SAN ANTONIO – Tax season begins on Feb. 12 this year, but many can start their return process now, giving scammers a chance to target unsuspecting taxpayers.
The Internal Revenue Service is warning people about what to look out for and offering tips on how to avoid tax scams.
Let’s take scam phone calls as an example. Fraudsters will contact people and pretend to be the IRS. They will often demand immediate payment over the phone and require you to use prepaid debit cards or gift cards as forms of payment.
The IRS says it will never call or email you to ask for personal information, nor will it demand immediate payment without sending you a bill in the mail. The agency will also not ask for your credit card information over the phone, nor will it threaten to have you arrested for not paying immediately.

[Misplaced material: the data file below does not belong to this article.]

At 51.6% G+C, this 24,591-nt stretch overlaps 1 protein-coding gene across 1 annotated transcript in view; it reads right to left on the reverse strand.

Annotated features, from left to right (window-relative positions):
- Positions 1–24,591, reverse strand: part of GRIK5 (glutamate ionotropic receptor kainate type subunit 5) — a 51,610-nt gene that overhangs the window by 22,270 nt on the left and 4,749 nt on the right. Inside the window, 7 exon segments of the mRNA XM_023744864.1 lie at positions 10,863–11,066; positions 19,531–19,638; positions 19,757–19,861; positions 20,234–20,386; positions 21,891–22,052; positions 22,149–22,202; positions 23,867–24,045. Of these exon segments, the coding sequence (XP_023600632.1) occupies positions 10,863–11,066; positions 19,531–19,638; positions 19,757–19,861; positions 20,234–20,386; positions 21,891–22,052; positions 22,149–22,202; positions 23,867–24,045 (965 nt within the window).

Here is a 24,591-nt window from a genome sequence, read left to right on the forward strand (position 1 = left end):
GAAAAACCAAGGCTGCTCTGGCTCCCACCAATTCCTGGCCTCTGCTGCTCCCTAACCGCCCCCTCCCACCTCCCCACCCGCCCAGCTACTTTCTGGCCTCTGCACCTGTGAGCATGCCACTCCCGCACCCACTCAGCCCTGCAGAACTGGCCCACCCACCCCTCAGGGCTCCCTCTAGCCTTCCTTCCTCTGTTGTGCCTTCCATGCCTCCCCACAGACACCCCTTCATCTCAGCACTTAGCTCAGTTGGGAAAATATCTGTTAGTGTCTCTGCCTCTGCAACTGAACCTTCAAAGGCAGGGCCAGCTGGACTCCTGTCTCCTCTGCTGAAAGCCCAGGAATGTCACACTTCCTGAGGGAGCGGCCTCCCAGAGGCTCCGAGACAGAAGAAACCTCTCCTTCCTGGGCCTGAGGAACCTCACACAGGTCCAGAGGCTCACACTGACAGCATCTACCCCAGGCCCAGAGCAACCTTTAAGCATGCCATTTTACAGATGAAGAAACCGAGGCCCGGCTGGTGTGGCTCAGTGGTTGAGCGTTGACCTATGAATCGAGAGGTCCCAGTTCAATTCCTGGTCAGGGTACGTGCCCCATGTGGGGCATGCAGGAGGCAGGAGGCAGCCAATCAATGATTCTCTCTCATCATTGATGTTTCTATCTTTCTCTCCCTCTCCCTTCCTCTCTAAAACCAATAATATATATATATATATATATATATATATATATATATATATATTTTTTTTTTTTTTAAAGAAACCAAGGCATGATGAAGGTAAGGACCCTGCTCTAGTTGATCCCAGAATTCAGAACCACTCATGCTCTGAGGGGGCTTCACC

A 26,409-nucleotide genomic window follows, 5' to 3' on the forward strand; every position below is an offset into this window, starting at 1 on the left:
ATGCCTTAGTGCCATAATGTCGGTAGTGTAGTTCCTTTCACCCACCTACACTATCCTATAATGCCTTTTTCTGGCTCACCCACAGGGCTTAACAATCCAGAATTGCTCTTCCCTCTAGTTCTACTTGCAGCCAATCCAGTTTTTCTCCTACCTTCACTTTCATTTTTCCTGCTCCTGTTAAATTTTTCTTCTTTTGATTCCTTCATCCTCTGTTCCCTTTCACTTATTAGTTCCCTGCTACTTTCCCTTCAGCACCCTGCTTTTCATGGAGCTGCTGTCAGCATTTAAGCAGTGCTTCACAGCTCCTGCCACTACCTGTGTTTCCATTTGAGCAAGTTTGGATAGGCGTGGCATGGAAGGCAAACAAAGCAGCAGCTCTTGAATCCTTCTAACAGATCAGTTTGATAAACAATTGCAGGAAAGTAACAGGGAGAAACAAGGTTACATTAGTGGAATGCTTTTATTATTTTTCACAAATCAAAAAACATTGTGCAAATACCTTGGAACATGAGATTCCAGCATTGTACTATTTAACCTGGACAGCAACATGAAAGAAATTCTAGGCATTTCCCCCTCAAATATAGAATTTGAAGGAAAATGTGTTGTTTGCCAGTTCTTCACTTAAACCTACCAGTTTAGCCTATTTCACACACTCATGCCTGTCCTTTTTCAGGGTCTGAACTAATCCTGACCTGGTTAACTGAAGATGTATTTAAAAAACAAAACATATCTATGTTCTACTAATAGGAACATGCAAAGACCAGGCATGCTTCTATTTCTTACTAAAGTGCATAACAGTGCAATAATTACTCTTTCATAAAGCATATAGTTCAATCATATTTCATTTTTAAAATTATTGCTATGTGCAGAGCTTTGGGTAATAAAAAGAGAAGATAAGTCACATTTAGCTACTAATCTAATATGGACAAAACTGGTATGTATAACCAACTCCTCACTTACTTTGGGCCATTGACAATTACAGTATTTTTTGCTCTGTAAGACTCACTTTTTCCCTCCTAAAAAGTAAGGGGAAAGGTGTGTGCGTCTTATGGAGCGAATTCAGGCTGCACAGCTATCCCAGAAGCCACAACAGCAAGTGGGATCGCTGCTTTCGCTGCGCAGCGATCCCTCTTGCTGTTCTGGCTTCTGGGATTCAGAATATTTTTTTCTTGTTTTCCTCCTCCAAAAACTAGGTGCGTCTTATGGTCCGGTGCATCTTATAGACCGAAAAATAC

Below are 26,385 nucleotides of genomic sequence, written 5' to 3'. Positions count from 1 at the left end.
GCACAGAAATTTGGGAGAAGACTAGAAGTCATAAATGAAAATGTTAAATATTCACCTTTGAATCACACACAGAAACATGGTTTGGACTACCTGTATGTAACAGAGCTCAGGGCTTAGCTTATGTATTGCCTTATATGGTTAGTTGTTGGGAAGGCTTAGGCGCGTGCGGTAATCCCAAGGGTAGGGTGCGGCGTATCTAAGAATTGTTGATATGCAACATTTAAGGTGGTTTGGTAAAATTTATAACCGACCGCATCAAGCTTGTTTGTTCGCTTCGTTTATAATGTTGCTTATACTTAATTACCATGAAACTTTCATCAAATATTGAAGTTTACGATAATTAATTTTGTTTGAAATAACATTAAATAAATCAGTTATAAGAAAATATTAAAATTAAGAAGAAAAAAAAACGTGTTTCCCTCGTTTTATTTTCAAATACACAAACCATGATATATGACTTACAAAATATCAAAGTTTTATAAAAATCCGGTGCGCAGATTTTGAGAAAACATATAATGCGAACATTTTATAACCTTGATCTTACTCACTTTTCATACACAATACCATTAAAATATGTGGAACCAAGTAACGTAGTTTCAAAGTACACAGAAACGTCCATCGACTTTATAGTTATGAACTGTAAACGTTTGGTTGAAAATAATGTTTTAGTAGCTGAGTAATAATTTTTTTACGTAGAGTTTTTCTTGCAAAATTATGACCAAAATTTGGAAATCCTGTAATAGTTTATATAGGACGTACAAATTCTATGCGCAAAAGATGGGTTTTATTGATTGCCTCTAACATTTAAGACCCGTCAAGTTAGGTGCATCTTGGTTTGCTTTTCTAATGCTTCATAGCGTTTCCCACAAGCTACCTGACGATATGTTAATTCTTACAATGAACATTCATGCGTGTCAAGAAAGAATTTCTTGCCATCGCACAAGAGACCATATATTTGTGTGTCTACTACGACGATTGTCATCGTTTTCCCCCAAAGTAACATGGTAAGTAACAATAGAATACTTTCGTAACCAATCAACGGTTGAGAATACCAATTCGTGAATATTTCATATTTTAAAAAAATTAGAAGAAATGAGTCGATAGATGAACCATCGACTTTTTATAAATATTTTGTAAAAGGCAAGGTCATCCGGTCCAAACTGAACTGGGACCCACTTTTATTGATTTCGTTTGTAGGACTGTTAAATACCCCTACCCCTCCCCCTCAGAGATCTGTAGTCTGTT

It’s recommended to do the following to ensure your personal information is safer:
- File your taxes electronically and request the refund be deposited directly into your bank account.
- Do not carry your Social Security card with you unless needed. If you have one, don’t carry your Medicare card unless you’re going to the doctor for the first time.
- Remember to review your credit report for any suspicious activity. You can get a free credit report every 12 months at annualcreditreport.com.
If you encounter any scam calls or emails, report any incidents to the Treasury Inspector General for Tax Administration by dialing 1-800-366-4484.